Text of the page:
How Millennials Consume the News

Facebook CEO Mark Zuckerberg makes his keynote address at Facebook F8 in San Francisco on March 25, 2015. Robert Galbraith/Reuters

Many people believe that America's first digital generation is "newsless." Conventional wisdom dictates that one of the many reasons for print newspapers' decline is low readership rates among millennials, and that very few of them read the news at all.

To complicate the picture further, it's widely believed that when millennials do choose to consume traditional news media, they tend to read only sources that confirm their own beliefs. The American Press Institute, collaborating with The Associated Press and the AP-NORC Center for Public Affairs Research at the University of Chicago, conducted a large survey to test whether these theories about news consumption were accurate.

Millennials prefer to stay connected to the Internet through their mobile devices. Ninety-four percent of those surveyed owned smartphones. Contrary to conventional wisdom, news consumption occupies a large portion of young people's time spent online. Sixty-four percent of those surveyed report that they regularly keep up with what's going on in the world.

The survey also found that the only activities millennials reported engaging in more frequently than checking news websites were checking emails and interacting with friends. Among the 64 percent of millennials who described themselves as "keeping up with what's going on in the world," about 70 percent reported engaging in these activities at least once a day, and 40 percent did so multiple times a day.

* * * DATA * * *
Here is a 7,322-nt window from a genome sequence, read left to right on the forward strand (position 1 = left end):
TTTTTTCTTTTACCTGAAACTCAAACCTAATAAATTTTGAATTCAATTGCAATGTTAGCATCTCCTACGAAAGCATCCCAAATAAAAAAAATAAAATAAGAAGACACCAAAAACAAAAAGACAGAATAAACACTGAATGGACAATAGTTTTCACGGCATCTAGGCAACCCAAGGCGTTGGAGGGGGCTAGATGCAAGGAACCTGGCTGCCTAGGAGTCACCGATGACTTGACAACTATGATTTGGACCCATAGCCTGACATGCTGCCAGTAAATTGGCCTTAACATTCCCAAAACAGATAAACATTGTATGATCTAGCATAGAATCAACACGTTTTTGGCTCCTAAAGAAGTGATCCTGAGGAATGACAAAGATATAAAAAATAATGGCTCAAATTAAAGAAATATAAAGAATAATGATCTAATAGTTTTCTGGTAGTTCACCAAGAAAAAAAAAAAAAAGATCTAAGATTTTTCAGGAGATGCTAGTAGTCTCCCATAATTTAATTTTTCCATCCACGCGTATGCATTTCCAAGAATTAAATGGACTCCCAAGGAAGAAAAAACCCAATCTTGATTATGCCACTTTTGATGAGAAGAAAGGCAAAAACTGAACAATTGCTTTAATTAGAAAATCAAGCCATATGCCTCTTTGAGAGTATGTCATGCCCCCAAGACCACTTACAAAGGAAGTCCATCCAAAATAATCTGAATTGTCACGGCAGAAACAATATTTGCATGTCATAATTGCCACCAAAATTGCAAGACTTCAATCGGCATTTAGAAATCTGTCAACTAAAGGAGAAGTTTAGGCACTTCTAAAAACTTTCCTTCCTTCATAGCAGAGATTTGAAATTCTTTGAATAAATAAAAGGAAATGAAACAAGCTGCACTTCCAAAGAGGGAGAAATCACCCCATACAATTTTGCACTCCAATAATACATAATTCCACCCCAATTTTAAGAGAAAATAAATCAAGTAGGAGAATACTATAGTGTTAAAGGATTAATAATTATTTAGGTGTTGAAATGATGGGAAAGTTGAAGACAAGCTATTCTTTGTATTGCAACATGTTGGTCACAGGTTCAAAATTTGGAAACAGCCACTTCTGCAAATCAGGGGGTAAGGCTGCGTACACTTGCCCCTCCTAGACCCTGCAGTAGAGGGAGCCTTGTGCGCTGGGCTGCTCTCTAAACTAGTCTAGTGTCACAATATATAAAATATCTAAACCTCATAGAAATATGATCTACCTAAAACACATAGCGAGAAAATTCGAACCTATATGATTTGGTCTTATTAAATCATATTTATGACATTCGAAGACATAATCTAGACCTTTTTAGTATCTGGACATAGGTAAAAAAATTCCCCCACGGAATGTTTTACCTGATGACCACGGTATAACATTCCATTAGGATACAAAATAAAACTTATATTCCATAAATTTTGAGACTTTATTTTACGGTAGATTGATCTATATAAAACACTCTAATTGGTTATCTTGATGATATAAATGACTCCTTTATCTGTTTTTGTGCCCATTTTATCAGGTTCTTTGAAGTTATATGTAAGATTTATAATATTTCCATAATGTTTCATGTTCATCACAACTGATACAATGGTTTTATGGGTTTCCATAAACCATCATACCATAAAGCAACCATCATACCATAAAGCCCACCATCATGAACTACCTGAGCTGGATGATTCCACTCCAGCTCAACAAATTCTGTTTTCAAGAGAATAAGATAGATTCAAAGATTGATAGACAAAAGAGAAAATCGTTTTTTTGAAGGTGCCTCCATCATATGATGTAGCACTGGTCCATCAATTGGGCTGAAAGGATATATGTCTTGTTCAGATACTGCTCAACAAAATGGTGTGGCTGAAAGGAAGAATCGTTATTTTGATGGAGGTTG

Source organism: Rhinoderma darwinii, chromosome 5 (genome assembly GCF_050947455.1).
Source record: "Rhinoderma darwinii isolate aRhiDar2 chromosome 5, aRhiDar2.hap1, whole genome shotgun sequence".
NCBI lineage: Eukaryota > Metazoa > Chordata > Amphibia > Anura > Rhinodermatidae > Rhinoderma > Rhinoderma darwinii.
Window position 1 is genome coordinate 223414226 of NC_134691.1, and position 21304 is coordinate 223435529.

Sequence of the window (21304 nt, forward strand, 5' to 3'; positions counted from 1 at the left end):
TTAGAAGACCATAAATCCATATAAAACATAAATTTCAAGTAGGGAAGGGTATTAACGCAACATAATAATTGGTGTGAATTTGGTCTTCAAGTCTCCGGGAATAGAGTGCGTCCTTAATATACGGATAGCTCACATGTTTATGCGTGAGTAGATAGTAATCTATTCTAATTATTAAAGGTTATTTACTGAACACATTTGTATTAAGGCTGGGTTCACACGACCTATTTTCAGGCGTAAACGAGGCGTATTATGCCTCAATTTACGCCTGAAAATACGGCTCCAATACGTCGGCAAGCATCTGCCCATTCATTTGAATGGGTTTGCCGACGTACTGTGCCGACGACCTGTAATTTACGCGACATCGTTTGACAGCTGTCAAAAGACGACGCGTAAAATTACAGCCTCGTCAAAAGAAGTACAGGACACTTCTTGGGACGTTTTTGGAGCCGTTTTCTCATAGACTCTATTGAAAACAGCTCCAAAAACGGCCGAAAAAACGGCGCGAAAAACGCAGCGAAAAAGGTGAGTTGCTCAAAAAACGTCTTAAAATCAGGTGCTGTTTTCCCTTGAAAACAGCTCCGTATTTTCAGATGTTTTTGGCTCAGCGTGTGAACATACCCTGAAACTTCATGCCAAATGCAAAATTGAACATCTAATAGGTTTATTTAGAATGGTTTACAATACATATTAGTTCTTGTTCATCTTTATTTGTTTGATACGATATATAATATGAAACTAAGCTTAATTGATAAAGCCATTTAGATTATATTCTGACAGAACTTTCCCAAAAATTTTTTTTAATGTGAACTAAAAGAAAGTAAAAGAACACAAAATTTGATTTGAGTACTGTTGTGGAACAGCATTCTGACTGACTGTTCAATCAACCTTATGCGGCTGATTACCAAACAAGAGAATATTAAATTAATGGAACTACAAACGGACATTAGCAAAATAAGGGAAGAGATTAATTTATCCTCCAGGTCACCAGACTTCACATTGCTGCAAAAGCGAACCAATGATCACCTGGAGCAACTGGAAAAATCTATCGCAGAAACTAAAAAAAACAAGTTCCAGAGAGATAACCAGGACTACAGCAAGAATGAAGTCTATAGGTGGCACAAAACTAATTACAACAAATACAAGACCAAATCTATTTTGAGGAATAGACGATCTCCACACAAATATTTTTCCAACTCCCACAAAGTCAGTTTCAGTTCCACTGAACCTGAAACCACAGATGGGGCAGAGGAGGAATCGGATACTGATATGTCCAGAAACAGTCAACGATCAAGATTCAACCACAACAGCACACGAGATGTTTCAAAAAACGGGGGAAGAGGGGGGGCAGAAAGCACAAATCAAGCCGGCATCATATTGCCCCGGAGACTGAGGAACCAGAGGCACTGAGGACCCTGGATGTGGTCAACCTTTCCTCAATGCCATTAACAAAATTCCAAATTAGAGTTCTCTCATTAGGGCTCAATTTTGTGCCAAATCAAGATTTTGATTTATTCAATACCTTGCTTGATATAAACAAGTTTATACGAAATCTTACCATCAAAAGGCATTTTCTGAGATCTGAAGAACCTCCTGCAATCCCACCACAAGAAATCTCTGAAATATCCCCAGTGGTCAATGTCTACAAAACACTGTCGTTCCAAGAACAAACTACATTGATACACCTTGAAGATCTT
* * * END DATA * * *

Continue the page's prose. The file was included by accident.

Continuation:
Source: Media Insights Project

Facebook Leads the Way in Social News

Millennials' consumption of news is different from past generations. Instead of reading the newspaper with breakfast or regularly watching the evening broadcast news, millennials are more likely to integrate news information into their daily activities.

A large portion of millennials (39 percent) reported actively seeking out news, and 60 percent of those surveyed said they encountered news as a part of their regular activities. Facebook is the main social network where millennials regularly consume news. Respondents ranked Facebook as the first or second gateway they used to consume news for a wide variety of topics.

Among millennials who used Facebook to find news, 70 percent say that they will click and read the news stories they encountered. Forty-two percent regularly post or share news stories with their Facebook friends.

Millennials mostly encounter news through social media, but surprisingly, the range of topics they consume is wide-ranging. Millennials consume varied content types with diverse opinions and sources.

On average, millennials regularly follow about 10 different news topics. About half of those topics fit into the "hard news" category, including politics and civil rights issues. Millennials are also exposed to a variety of opinions about those topics. Seventy percent report that their social media feeds have a good mix of opinions, and 63 percent choose to search for more information about the news they encounter.

Although millennials mainly use social media to learn more about entertainment and lifestyle topics, they still seek out traditional news-reporting sources to investigate hard topics such as crime, the economy and politics.

There is a growing body of evidence showing that the conventional wisdom about millennials' consumption of news is wrong. To be sure, they engage with news sources differently than past generations did, but the "newsless" label is largely inaccurate.

Darrell M. West is vice president and director, Governance Studies, and founding director, Center for Technology Innovation, at the Brookings Institution. Joshua Bleiberg is a research analyst for Governance Studies and the Center for Technology Innovation at Brookings. Yikun Chi also contributed to this post, which first appeared on the Brookings site.